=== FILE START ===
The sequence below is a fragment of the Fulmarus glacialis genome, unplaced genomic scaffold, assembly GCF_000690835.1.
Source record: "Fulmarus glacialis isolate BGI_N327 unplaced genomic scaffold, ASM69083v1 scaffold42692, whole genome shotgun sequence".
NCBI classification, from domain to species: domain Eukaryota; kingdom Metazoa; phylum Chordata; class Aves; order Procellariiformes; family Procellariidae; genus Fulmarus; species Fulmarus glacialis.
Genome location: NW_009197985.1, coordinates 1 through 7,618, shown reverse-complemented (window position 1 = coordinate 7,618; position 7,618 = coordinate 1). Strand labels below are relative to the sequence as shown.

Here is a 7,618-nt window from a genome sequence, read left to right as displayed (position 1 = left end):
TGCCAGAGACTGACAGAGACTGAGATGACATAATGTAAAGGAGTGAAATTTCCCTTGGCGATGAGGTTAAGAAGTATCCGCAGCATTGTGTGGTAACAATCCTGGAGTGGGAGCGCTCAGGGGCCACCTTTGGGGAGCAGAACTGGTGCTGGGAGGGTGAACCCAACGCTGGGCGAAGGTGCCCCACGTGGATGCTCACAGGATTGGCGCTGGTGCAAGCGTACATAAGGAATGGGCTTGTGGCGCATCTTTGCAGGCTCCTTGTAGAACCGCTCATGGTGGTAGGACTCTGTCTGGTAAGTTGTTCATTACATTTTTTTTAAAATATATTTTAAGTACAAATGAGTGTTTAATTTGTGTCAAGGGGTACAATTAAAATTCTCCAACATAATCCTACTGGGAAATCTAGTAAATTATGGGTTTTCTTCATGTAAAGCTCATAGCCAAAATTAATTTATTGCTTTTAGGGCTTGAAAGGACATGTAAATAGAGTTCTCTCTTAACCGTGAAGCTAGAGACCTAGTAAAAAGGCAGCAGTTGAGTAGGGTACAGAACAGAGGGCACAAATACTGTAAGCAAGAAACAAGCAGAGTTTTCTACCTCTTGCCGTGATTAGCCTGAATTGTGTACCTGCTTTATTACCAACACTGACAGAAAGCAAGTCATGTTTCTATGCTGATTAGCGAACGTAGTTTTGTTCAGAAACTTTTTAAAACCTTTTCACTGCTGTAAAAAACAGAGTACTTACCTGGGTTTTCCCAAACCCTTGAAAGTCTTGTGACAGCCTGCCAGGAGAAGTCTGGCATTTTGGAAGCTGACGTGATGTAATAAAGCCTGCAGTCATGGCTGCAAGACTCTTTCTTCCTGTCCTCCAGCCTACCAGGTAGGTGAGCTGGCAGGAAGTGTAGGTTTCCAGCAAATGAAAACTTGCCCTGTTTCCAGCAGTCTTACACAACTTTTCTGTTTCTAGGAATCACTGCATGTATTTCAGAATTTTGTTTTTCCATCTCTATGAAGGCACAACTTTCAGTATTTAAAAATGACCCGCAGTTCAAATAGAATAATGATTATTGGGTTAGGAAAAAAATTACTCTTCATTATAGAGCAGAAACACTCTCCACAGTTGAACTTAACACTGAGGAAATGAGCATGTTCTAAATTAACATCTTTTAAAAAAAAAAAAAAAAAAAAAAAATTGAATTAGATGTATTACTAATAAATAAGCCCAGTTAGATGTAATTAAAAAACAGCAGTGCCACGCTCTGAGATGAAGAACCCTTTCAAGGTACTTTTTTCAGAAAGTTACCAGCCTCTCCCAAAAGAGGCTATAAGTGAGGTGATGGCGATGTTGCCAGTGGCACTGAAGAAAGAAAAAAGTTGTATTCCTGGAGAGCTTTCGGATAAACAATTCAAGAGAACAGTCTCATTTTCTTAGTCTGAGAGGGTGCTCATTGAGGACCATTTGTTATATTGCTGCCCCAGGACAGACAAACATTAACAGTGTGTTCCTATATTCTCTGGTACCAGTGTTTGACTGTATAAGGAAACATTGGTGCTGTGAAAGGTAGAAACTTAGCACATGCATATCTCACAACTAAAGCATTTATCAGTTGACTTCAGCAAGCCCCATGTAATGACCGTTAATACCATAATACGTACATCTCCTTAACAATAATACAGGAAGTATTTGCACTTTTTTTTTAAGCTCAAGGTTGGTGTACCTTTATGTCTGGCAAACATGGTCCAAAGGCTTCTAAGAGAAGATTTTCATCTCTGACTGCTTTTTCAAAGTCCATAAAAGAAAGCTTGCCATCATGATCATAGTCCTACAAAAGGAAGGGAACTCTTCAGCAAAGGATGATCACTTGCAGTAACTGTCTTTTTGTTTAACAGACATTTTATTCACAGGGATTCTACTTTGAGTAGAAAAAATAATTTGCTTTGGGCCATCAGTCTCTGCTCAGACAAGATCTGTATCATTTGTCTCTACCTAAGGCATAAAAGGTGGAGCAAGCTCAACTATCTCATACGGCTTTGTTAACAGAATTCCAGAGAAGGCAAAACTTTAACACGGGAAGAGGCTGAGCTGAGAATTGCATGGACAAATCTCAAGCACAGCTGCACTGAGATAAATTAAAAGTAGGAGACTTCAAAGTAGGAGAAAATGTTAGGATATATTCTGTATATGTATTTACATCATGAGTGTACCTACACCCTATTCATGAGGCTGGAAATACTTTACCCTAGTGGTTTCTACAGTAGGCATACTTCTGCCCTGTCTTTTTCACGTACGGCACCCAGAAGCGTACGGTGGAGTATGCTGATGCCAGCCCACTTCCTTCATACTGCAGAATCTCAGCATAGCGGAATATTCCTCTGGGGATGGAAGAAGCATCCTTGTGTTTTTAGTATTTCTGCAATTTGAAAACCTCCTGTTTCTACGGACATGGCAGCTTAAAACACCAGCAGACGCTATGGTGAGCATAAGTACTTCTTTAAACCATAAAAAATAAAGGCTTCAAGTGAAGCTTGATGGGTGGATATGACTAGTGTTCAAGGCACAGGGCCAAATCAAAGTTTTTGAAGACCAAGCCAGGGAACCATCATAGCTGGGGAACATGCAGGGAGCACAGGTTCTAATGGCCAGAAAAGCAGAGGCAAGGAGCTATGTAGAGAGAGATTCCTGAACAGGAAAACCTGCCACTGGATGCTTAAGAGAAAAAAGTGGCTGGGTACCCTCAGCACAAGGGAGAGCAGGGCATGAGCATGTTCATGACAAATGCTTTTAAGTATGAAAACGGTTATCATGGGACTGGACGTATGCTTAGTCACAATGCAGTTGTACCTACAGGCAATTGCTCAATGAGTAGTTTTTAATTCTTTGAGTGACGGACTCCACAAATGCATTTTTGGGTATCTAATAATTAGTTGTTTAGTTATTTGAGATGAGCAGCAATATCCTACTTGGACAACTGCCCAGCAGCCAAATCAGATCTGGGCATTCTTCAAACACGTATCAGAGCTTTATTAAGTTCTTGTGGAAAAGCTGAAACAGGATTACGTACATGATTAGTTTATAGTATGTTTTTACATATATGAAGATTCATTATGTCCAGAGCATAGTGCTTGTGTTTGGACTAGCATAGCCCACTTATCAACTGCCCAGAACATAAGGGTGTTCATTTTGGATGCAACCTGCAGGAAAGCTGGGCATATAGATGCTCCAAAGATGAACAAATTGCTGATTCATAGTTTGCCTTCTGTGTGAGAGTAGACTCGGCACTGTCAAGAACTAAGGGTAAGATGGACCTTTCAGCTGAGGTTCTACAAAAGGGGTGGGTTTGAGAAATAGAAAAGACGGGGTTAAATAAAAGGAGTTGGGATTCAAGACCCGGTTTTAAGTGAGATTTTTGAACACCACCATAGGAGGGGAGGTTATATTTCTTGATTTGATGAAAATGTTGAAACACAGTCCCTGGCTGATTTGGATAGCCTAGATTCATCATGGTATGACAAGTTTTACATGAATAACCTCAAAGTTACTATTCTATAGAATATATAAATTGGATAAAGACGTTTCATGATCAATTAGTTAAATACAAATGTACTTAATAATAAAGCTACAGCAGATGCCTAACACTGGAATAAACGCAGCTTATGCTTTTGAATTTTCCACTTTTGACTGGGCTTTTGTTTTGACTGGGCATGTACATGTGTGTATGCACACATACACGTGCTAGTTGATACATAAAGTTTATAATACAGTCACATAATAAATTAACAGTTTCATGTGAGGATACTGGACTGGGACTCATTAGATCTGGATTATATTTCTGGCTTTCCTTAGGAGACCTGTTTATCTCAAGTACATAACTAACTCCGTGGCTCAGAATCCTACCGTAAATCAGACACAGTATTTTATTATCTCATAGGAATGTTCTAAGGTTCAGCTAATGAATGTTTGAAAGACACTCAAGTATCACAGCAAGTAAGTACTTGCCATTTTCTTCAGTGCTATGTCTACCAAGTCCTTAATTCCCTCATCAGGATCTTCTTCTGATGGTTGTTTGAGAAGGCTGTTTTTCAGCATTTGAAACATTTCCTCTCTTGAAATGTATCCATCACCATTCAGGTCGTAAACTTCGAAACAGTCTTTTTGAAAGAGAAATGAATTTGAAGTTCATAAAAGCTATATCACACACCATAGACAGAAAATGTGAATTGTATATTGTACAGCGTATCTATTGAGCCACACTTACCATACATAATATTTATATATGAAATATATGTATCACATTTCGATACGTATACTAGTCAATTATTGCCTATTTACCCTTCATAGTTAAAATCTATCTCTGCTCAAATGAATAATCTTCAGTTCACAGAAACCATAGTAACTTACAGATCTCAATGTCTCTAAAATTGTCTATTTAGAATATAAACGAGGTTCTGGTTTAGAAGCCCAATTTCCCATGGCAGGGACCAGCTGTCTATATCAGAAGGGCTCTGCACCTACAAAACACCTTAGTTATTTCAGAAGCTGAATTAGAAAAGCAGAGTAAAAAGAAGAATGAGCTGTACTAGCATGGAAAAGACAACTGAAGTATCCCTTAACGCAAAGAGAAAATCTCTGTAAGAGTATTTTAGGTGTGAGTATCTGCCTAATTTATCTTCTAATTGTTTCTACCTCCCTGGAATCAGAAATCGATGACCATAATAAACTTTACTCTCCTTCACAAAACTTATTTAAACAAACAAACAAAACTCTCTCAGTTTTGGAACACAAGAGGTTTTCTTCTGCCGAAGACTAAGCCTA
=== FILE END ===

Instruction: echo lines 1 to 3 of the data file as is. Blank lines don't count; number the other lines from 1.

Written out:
The sequence below is a fragment of the Fulmarus glacialis genome, unplaced genomic scaffold, assembly GCF_000690835.1.
Source record: "Fulmarus glacialis isolate BGI_N327 unplaced genomic scaffold, ASM69083v1 scaffold42692, whole genome shotgun sequence".
NCBI classification, from domain to species: domain Eukaryota; kingdom Metazoa; phylum Chordata; class Aves; order Procellariiformes; family Procellariidae; genus Fulmarus; species Fulmarus glacialis.